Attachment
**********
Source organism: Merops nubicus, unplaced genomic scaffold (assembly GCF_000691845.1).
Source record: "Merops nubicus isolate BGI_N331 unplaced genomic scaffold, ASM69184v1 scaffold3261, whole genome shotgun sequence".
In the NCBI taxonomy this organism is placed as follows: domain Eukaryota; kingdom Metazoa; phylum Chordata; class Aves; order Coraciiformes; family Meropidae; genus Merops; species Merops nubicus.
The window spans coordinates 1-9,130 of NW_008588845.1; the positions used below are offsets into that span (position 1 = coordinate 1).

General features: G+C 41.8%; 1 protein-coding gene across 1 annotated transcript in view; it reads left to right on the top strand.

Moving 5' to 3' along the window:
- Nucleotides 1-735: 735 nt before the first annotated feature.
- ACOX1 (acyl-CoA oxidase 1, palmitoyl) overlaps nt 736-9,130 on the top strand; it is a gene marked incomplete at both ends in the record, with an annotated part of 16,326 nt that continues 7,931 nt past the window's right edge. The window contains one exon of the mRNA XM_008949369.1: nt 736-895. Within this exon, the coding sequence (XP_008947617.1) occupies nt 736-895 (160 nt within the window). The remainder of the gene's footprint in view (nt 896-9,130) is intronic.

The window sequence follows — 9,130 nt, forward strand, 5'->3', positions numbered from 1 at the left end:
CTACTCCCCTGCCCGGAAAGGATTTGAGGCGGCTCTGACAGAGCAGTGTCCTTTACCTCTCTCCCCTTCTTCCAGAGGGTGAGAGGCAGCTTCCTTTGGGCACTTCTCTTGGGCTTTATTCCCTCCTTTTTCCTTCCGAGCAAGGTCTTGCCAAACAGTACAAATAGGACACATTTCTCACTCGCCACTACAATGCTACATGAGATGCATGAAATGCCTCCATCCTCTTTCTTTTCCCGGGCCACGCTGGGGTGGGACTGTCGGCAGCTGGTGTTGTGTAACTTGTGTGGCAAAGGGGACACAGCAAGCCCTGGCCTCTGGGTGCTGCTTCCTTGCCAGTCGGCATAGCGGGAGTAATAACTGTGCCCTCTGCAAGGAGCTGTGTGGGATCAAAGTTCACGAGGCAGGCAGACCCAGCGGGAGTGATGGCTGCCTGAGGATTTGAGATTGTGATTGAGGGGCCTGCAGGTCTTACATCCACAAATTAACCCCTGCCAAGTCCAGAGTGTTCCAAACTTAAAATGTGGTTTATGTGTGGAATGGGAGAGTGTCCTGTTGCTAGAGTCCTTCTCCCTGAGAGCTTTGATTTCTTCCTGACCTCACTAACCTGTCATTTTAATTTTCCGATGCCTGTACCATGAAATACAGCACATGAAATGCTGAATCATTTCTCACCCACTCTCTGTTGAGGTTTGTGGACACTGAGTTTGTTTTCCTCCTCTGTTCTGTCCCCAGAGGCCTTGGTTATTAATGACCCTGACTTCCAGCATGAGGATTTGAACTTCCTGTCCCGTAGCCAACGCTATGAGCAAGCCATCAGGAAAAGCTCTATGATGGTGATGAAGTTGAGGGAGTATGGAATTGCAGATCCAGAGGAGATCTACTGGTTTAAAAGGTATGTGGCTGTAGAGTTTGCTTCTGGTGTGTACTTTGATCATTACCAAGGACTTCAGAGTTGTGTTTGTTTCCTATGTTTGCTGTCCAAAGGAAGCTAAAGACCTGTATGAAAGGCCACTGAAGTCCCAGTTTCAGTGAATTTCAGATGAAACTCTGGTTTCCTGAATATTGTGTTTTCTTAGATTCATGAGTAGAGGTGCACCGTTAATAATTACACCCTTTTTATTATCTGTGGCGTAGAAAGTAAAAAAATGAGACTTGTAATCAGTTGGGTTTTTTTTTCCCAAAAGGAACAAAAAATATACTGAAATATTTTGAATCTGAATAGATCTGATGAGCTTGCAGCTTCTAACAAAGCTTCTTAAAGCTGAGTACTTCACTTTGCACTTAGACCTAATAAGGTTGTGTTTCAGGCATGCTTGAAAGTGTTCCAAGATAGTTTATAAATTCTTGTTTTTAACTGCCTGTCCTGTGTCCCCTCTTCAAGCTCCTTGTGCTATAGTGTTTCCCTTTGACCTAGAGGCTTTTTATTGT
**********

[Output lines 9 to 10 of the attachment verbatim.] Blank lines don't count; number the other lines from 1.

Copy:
The window sequence follows — 9,130 nt, forward strand, 5'->3', positions numbered from 1 at the left end:
CTACTCCCCTGCCCGGAAAGGATTTGAGGCGGCTCTGACAGAGCAGTGTCCTTTACCTCTCTCCCCTTCTTCCAGAGGGTGAGAGGCAGCTTCCTTTGGGCACTTCTCTTGGGCTTTATTCCCTCCTTTTTCCTTCCGAGCAAGGTCTTGCCAAACAGTACAAATAGGACACATTTCTCACTCGCCACTACAATGCTACATGAGATGCATGAAATGCCTCCATCCTCTTTCTTTTCCCGGGCCACGCTGGGGTGGGACTGTCGGCAGCTGGTGTTGTGTAACTTGTGTGGCAAAGGGGACACAGCAAGCCCTGGCCTCTGGGTGCTGCTTCCTTGCCAGTCGGCATAGCGGGAGTAATAACTGTGCCCTCTGCAAGGAGCTGTGTGGGATCAAAGTTCACGAGGCAGGCAGACCCAGCGGGAGTGATGGCTGCCTGAGGATTTGAGATTGTGATTGAGGGGCCTGCAGGTCTTACATCCACAAATTAACCCCTGCCAAGTCCAGAGTGTTCCAAACTTAAAATGTGGTTTATGTGTGGAATGGGAGAGTGTCCTGTTGCTAGAGTCCTTCTCCCTGAGAGCTTTGATTTCTTCCTGACCTCACTAACCTGTCATTTTAATTTTCCGATGCCTGTACCATGAAATACAGCACATGAAATGCTGAATCATTTCTCACCCACTCTCTGTTGAGGTTTGTGGACACTGAGTTTGTTTTCCTCCTCTGTTCTGTCCCCAGAGGCCTTGGTTATTAATGACCCTGACTTCCAGCATGAGGATTTGAACTTCCTGTCCCGTAGCCAACGCTATGAGCAAGCCATCAGGAAAAGCTCTATGATGGTGATGAAGTTGAGGGAGTATGGAATTGCAGATCCAGAGGAGATCTACTGGTTTAAAAGGTATGTGGCTGTAGAGTTTGCTTCTGGTGTGTACTTTGATCATTACCAAGGACTTCAGAGTTGTGTTTGTTTCCTATGTTTGCTGTCCAAAGGAAGCTAAAGACCTGTATGAAAGGCCACTGAAGTCCCAGTTTCAGTGAATTTCAGATGAAACTCTGGTTTCCTGAATATTGTGTTTTCTTAGATTCATGAGTAGAGGTGCACCGTTAATAATTACACCCTTTTTATTATCTGTGGCGTAGAAAGTAAAAAAATGAGACTTGTAATCAGTTGGGTTTTTTTTTCCCAAAAGGAACAAAAAATATACTGAAATATTTTGAATCTGAATAGATCTGATGAGCTTGCAGCTTCTAACAAAGCTTCTTAAAGCTGAGTACTTCACTTTGCACTTAGACCTAATAAGGTTGTGTTTCAGGCATGCTTGAAAGTGTTCCAAGATAGTTTATAAATTCTTGTTTTTAACTGCCTGTCCTGTGTCCCCTCTTCAAGCTCCTTGTGCTATAGTGTTTCCCTTTGACCTAGAGGCTTTTTATTGT